And while the study offers a tantalizing opportunity for dairy farmers to increase output without increasing their herds, Hinde emphasized that the study raises a host of other important questions.
"Knowledge about lactation and breastfeeding is essential for empowering mothers and families to make decisions about infant feeding," she said. "That same information is going to inform clinical practices if the physiology of sons is such that they are expecting certain constituents or certain volumes of milk that's different from daughters, that's going to affect how doctors feed them in neonatal intensive care units, or during illnesses.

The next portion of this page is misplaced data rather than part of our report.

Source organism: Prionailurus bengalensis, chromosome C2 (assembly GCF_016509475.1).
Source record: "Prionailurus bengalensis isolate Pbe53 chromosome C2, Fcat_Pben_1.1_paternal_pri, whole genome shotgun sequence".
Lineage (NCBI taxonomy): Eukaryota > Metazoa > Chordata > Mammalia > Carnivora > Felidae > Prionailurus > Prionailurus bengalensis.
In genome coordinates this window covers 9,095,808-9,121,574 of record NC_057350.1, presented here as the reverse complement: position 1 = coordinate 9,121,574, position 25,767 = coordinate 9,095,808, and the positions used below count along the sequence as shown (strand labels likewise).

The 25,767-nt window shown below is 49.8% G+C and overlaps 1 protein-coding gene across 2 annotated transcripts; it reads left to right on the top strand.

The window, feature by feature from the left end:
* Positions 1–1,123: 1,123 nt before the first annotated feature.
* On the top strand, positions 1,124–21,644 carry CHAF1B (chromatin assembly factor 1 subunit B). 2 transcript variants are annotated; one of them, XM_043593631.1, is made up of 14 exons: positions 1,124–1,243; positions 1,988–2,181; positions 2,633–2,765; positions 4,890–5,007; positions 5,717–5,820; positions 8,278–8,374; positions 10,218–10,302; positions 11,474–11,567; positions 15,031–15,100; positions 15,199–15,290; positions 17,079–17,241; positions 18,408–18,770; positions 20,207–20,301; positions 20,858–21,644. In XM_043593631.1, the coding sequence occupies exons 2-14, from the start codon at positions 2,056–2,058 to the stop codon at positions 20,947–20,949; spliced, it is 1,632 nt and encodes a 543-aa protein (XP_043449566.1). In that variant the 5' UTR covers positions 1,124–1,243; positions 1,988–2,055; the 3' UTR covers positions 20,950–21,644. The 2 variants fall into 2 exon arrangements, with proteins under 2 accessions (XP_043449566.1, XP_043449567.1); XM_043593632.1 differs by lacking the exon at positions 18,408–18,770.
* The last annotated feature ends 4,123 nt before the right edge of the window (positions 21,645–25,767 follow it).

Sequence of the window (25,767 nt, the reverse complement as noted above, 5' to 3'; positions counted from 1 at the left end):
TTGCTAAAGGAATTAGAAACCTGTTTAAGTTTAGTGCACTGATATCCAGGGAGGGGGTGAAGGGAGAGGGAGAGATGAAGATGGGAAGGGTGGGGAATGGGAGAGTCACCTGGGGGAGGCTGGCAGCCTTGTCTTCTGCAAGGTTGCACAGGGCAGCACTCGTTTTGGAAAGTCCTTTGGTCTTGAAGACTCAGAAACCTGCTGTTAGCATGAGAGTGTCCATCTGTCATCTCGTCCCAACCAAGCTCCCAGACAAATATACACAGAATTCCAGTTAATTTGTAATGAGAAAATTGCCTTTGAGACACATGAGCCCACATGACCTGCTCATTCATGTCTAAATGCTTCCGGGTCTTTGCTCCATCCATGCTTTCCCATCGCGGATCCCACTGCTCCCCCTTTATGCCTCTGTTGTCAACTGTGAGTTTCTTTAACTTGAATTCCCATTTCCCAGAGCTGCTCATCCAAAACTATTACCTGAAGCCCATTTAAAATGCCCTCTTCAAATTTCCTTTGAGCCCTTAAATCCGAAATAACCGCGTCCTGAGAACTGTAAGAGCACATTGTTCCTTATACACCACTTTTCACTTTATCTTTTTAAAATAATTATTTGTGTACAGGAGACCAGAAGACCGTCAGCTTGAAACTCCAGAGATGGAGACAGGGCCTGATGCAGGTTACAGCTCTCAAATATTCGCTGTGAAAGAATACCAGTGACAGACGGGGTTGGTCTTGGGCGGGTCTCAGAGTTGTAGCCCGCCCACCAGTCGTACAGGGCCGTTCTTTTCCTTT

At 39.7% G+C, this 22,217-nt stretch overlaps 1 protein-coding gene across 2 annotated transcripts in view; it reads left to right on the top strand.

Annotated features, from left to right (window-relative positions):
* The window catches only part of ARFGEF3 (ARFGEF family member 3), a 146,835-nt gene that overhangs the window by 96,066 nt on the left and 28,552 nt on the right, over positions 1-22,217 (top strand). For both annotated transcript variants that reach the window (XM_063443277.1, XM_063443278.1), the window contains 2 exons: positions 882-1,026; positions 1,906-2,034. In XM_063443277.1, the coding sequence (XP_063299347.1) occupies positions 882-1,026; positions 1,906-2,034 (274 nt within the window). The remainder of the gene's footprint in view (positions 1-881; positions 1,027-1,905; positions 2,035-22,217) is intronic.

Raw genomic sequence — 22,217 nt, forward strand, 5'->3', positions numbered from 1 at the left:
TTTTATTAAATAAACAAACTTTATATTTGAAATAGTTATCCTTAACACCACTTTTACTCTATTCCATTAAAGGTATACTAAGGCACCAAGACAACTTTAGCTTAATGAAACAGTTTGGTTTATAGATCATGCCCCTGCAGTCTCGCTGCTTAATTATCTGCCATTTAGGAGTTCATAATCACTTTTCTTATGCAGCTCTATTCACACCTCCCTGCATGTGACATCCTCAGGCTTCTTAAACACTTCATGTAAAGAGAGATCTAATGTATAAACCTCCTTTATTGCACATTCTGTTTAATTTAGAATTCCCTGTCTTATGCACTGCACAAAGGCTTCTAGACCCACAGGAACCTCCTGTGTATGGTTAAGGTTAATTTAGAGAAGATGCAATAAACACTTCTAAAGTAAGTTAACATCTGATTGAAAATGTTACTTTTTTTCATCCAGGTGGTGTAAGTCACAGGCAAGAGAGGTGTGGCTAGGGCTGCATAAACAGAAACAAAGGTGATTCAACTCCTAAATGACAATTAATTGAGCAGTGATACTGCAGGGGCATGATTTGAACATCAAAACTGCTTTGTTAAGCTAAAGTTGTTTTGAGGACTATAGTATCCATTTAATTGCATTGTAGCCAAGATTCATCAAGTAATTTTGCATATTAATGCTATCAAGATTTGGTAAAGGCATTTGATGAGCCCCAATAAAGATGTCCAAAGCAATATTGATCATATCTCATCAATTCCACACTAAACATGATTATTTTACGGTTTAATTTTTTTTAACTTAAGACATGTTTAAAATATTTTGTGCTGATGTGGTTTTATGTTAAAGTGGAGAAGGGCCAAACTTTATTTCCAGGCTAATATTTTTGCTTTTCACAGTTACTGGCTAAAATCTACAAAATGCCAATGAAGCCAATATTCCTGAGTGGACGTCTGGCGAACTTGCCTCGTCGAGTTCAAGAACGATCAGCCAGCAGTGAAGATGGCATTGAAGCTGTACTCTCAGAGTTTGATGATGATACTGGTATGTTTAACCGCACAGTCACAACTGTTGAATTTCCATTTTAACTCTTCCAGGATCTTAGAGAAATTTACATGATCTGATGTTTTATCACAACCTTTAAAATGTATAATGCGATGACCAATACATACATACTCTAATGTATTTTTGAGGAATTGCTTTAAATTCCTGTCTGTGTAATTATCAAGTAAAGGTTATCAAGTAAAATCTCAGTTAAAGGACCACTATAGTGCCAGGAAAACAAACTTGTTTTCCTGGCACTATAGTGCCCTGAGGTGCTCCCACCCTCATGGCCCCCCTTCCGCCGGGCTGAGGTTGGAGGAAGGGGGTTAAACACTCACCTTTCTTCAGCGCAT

"We owe it to women who do not breastfeed whether it's due to clinical contra-indications, socioeconomic cultural realities or institutional barriers to have infant formula products that are the best they can be," Hinde continued. "We made different deodorants for men and women, and yet we still make one-size-fits-all baby formula. We are not yet at the point where we can say the milk should be different for sons and daughters, but we are at the point where we can see differences, and we need to understand those much better."